— Lessons from Victorian Mourning Culture
I needed others to see me—to acknowledge my grief.
By Kari Nixon
Reader, he died.
I’ve devoted my career to death. As a scholar of Victorian disease, I think about death nearly every day, but this did not protect me from the sucker punch of loss. Neither did his slow, prolonged decline, nor my slow, growing awareness of his coming end, like a roller coaster inching to the crest of a hurtling drop.
It hit me as I cradled my dog’s dead body: I was 32, a specialist in death, and I’d never seen a corpse before this moment. Even as my animalistic cries mingled with actual animal cries in the veterinarian’s office, the scholar in me awoke. How had I never seen a corpse? It struck me as I stroked his soft, velvet ears, no longer responsive to my love, that this separation from death—pervasive in modern society—is actually culturally and historically unprecedented.
Evidence of rituals associated with death is ancient—burials of modern humans date back about 30,000 years, a testament to the very human need for a physical means of coping with loss. Jewish communities sit shiva. At funerals, mourners also tear pieces of their clothing to mark the permanent rift left in the fabric of their lives. In Croatia, going into mourning is still standard. But in America and much of Western Europe, we’ve scrubbed society clean of anything that bespeaks death. We tend to see ourselves as beyond the pale of infectious disease, and we have developed an entire funeral industry to cart away death so we don’t have to see it. Yet, by privileging ourselves with this social sanitation that offers a fantasy of life free from death, we have, in fact, robbed ourselves of any means of coping with it.
Caught in a vortex of loss, I felt profoundly the productive communal purpose of Victorian mourning culture. Victorian novelists often refer to mourning culture with wry disdain. I can appreciate their critique: After all, you were expected to go into mourning for your husband whether you were desperately in love with him or whether he was an abusive sadist. But in doing away with what can seem like fussy external markers of a deeply personal state, we’ve thrown the baby out with the bathwater.
Expected to teach my classes on Victorian culture and live my life with the stoic professionalism of the unbereaved, I felt lost after his death. I needed others to see me—to acknowledge my grief. Somehow that eased the nauseating feeling that my loss of something tangible was itself intangible. So, with the existential defiance of the bereft, I went into Victorian mourning. I wore black clothes and jet jewelry for weeks, comforted by their mute message: “Here stands loss … unalterable, unutterable loss.” In 2019, though, my mourning cues were indecipherable. How I wished, in that black hole of clawing grief, that they were readable signs calling for community support when I didn’t have the strength to ask for it.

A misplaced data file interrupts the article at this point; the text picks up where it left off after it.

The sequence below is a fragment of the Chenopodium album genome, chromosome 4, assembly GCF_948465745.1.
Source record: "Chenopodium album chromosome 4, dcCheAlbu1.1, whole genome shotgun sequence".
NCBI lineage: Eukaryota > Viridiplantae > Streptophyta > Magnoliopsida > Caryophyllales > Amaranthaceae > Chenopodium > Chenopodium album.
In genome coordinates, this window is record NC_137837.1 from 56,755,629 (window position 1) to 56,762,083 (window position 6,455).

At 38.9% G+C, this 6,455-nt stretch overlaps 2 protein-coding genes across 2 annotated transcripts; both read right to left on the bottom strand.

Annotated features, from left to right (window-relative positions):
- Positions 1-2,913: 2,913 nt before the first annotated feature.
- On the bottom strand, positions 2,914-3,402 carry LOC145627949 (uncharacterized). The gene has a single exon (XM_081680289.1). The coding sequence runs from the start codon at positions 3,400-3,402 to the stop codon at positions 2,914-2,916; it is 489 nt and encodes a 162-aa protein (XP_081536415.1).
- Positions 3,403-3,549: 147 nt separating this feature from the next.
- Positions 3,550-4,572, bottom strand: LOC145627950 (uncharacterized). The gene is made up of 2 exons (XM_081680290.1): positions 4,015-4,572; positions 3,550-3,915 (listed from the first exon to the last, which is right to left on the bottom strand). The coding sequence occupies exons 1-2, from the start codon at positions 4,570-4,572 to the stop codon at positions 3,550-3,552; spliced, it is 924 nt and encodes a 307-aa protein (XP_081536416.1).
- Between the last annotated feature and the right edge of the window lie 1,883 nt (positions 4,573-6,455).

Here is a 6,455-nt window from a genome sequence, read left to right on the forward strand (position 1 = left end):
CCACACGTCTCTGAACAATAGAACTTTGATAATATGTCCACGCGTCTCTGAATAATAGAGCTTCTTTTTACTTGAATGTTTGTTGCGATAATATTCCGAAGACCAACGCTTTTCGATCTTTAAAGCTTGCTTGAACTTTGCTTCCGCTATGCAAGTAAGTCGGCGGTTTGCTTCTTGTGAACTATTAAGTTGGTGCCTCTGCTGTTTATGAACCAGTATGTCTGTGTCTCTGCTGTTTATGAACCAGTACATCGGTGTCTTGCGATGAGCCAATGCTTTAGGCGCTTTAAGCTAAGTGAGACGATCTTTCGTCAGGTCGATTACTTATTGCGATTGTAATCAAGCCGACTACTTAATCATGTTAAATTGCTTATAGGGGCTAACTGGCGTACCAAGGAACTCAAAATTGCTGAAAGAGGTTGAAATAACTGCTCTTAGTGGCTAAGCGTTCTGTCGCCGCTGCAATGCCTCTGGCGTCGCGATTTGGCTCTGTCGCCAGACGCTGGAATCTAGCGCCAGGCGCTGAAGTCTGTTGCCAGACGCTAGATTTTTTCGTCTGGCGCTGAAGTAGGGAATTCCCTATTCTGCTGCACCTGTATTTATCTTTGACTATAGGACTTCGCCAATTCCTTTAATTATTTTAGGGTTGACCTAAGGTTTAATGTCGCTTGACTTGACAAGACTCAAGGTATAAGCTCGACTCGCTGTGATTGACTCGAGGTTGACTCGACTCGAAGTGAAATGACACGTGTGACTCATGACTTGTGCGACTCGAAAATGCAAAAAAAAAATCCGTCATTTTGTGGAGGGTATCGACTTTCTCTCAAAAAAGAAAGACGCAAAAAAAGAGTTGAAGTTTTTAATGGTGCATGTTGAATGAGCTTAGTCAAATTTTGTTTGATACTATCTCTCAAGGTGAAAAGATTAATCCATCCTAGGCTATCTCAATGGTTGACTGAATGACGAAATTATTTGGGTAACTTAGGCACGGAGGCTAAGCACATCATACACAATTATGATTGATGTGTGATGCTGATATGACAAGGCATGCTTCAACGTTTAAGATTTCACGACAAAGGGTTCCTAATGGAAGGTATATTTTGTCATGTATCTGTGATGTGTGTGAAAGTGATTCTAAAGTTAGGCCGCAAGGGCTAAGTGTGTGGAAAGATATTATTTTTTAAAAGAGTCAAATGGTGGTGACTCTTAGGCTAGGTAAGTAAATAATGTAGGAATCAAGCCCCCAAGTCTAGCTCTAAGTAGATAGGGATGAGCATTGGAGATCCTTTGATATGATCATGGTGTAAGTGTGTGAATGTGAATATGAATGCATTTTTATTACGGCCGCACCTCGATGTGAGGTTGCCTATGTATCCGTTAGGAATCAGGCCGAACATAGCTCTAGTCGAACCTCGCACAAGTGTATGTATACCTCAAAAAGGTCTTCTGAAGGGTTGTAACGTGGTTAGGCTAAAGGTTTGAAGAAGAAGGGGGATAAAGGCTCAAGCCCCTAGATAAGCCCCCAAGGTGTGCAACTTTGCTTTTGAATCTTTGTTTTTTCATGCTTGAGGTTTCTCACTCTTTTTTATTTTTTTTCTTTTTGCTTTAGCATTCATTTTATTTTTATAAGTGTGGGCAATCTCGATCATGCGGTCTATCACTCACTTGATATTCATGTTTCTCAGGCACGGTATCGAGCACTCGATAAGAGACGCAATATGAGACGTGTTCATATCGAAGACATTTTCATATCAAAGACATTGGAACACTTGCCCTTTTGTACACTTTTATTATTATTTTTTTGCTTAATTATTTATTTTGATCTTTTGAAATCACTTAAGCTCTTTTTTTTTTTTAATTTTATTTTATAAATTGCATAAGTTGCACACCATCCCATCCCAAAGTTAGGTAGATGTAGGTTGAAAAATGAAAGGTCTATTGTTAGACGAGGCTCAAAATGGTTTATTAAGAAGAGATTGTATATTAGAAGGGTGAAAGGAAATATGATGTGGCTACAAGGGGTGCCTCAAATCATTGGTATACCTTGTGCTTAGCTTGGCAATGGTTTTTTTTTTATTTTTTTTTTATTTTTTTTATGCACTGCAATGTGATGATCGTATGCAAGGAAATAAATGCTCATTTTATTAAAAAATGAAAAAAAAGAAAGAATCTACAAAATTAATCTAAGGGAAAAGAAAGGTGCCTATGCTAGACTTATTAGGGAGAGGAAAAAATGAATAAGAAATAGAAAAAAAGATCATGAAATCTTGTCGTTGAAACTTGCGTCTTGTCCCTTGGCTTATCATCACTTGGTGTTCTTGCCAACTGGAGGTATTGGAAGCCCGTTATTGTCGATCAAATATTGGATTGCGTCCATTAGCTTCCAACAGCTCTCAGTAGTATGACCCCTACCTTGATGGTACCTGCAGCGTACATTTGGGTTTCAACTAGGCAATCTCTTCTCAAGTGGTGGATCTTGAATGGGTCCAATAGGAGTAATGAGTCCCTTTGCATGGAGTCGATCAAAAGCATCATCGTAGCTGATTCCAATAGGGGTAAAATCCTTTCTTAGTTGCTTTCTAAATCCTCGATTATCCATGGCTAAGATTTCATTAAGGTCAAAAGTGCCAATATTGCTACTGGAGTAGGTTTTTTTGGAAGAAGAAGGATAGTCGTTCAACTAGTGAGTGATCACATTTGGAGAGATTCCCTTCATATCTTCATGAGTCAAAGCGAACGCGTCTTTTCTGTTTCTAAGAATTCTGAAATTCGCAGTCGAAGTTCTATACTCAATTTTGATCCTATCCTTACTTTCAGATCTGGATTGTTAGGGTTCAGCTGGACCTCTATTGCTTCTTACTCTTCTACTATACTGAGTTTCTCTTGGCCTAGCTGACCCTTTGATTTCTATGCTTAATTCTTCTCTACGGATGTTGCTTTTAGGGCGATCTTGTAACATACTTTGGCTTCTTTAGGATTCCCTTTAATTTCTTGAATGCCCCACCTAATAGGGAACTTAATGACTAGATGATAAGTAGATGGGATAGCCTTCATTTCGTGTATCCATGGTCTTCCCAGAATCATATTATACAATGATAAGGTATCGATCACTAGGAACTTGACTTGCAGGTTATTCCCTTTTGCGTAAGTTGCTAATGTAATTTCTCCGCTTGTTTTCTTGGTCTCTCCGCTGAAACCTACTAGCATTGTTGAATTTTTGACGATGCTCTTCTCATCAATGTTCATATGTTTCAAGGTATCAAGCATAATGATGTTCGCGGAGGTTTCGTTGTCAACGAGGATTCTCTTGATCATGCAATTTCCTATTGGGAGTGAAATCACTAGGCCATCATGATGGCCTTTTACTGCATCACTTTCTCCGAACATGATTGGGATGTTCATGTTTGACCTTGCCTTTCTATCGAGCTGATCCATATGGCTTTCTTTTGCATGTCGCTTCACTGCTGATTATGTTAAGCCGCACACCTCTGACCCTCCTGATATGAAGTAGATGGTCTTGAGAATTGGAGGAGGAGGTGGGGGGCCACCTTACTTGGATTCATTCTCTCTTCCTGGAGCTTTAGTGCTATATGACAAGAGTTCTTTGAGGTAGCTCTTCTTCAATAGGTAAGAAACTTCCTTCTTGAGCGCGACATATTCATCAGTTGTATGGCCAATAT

Victorian mourning culture was as complex as modern-day weddings. Bodies stayed in the family home for extended periods, giving families time to make sense of the same bodies they had always known, now lifeless. Black clothes were standard for up to two years, depending on the relationship with the deceased, after which muted purples and grays were permissible. Death literally colored daily life. After a flu epidemic in 1890, the streets were seas of black and purple foot traffic. Everything from jewelry to stationery to vehicles were marked with mourning symbols, communicating to correspondents and passersby that death had touched the writer of that letter, the person in this carriage. Families hired public mourners to walk with them to the cemetery, a means of asking for community witness to the expansive, enormous, all-consuming nature of private loss. They took one last photograph of their departed, and often clipped hair from their heads to braid into jewelry.
Today, my students often find these practices revolting, but they make sense to me. Ritual pads desperation. It gives us something to hold on to, literally and figuratively, a presence to mark an absence that feels like it will swallow us whole. I too clipped a lock of his hair and stored it away in an envelope to be sent to the few people who still practice the art of weaving Victorian hair jewelry for mourners. It’s not off-putting to me, because it was him—a cherished life connected to mine. It’s the last remaining vestige of his DNA—why wouldn’t I hoard it greedily when I’ve been deprived of every other part of his presence?
At a wedding recently, six months after his death, I found one of his hairs on my dress, death clinging to life at a celebration of love. What is more beautiful than this? This loss, this life, this love, all there together, among a crowd of unwitting wedding guests. I let the strand of hair go, watching as it drifted in the wind. This was another ritual concoction of mine in a world that gave me no structure for my grief, and I used it to wish for a world that did.
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